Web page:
New Guidance on Switching Between P2Y12 Inhibitors

DECEMBER 18, 2017
According to the CDC's National Center for Health Statistics, cardiovascular disease remains the No. 1 cause of death in the United States. Contributing to this statistic is heart failure, sudden cardiac death, acute coronary syndrome (ACS) and corresponding coronary artery disease. One of the main treatment modalities in patients with ACS and for those undergoing percutaneous coronary intervention (PCI) are P2Y12 inhibitors. Five of these agents are on the market in the United States: ticlopidine; clopidogrel; prasugrel; ticagrelor; and the newest agent, cangrelor, which is the first intravenous (IV) P2Y12 inhibitor approved. Ticlopidine is not used often clinically and is not advocated for in the guidelines. Instead prasugrel and ticagrelor are recommended as first-line agents for ACS. However, clopidogrel remains the most prescribed of the P2Y12 inhibitors.1,2

With the introduction of more agents, the prospect of switching between them has become a reality for clinicians, though the evidence behind these switches continues to be limited. Reasons for switching may include adherence, adverse effects, cost, drug interactions, and patient-specific characteristics.3 Although switching therapies is feasible, concerns remain regarding the safety of such switches, leaving patients at risk for bleeding or thrombosis. Clinical practice guidelines have yet to include specific information on how to switch between P2Y12 inhibitors, leaving clinicians asking serious questions regarding the practice. Luckily, in November 2017, a consensus document was published that gives clinicians the first set of viable guidelines to follow when switching P2Y12 inhibitor therapy.4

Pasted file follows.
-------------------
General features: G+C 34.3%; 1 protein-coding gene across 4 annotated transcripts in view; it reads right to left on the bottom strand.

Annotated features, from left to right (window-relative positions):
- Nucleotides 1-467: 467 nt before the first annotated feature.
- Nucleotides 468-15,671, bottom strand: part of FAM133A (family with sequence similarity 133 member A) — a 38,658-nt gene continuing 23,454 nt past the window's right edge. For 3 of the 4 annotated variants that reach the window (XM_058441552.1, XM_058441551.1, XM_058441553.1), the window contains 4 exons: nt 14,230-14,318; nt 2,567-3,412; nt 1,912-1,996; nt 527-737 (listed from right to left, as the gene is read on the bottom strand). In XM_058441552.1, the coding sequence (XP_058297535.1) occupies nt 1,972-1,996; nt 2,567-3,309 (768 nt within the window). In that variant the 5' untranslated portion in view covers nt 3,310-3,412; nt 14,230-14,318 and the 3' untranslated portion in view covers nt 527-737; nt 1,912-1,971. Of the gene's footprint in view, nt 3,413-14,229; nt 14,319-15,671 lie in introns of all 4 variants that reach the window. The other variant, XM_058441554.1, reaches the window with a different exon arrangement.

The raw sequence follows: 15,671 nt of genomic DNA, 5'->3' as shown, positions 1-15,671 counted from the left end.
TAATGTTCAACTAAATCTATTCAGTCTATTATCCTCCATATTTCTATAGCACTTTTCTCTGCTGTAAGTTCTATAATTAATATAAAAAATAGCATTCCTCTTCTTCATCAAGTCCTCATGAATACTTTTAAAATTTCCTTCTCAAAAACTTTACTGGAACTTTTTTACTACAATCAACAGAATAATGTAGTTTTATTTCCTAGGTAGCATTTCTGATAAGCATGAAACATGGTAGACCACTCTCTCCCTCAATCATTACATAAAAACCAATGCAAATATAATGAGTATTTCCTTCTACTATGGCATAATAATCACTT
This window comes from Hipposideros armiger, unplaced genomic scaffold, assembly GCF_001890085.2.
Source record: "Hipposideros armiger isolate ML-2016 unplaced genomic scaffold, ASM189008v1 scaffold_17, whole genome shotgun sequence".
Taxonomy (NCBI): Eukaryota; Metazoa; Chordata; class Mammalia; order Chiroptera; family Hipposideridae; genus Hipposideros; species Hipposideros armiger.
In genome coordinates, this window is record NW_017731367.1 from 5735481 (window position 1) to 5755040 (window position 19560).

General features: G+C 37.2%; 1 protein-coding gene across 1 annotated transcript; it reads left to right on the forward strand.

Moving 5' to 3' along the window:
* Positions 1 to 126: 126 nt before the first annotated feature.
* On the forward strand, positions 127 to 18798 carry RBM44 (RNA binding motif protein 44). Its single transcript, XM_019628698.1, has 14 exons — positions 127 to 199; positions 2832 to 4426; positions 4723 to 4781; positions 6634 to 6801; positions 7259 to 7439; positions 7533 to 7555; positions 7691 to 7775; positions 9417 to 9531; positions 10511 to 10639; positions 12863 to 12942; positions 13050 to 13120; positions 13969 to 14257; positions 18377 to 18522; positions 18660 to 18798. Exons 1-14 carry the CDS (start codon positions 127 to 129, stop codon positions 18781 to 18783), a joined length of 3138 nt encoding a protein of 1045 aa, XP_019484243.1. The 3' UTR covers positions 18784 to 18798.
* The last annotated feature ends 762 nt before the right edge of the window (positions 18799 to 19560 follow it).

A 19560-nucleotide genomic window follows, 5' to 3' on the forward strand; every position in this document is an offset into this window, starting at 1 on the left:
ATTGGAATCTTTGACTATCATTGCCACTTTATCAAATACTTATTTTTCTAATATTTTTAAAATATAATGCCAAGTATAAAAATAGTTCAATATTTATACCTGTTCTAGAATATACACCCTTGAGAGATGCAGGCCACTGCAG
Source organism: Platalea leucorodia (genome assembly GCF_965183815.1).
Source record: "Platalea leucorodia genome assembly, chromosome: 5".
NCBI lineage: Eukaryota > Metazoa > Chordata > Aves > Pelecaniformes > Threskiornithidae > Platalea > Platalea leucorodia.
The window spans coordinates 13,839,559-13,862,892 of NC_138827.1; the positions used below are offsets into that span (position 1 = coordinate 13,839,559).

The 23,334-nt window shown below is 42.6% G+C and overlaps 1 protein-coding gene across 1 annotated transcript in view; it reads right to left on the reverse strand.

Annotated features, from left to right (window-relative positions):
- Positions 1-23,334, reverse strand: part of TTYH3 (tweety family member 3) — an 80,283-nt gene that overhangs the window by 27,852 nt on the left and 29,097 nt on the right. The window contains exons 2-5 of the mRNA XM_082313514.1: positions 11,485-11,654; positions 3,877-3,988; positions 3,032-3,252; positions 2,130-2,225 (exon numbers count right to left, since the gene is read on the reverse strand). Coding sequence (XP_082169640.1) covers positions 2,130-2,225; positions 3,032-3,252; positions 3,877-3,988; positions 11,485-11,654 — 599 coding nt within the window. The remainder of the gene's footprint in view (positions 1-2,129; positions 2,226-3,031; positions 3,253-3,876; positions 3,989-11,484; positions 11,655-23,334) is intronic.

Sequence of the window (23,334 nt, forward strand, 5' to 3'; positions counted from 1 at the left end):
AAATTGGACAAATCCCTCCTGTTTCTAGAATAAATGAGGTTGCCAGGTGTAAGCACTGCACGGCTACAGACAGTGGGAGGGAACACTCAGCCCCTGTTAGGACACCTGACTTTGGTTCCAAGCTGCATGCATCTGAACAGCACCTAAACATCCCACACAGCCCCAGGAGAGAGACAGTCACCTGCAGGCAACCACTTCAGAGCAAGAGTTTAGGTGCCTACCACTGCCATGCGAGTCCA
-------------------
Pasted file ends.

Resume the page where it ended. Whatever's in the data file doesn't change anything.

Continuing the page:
Several definitions are given for switches between oral P2Y12 inhibitors based on antiplatelet activity.4 First, time is defined based on the index event that led to the initiation of the P2Y12 inhibitor. Acute events occur within 24 hours of initiation, early from 1 to 30 days, late is 30 days to 1 year, and very late after 1 year. These definitions mirror the Academic Research Consortium definition for stent thrombosis.5 Moving from clopidogrel to prasugrel or ticagrelor is deemed escalation, because of more potent platelet inhibition with these agents.4 Conversely, moving from either prasugrel or ticagrelor to clopidogrel is defined as de-escalation. Switches between prasugrel and ticagrelor are called changes. Of all those modifications, only the switch from ticagrelor to prasugrel and from ticagrelor to clopidogrel have the potential for a drug-drug interaction, which may cause thrombotic or safety concerns. For switches involving cangrelor, going from oral to IV P2Y12 inhibitors is deemed bridging and from IV to oral is called transition. Drug-drug interactions involving cangrelor may occur with transition to clopidogrel or prasugrel.

Recommendations are made for every feasible switch between P2Y12 inhibitors, including oral and IV formulations and stratified according to time for oral switches. The recommendations include whether a loading dose would be necessary and how long after the last dose of a P2Y12 inhibitor should the loading or maintenance dose be administered. Transitioning from cangrelor to oral P2Y12 inhibitors is often a practice after PCI, whereas bridging from oral P2Y12 inhibitors to cangrelor occurs mostly in patients needing to undergo procedures, which require discontinuation of oral P2Y12 inhibitor therapy. A synopsis of the recommendations is presented in Tables 1 and 2.
 

Table 1. Recommendations on Switching Between Oral P2Y12 Inhibitors
P2Y12 Inhibitor
Patient Is Stopping
P2Y12 Inhibitor
to Be Started
Recommendation
                                 Acute/Early Phase
Clopidogrel Prasugrel 60 mg LD, irrespective of last clopidogrel dose; MD can be started ~24 hours after last clopidogrel dose
Clopidogrel Ticagrelor 180 mg LD, irrespective of last clopidogrel dose; MD can be started ~24 hours after last clopidogrel dose
Prasugrel Clopidogrel 600 mg LD 24 hours after last prasugrel dose†
Prasugrel Ticagrelor 180 mg LD 24 hours after last prasugrel dose
Ticagrelor Clopidogrel 600 mg LD 24 hours after last ticagrelor dose†
Ticagrelor Prasugrel 60 mg LD 24 hours after last ticagrelor dose
                             Late/Very Late Phase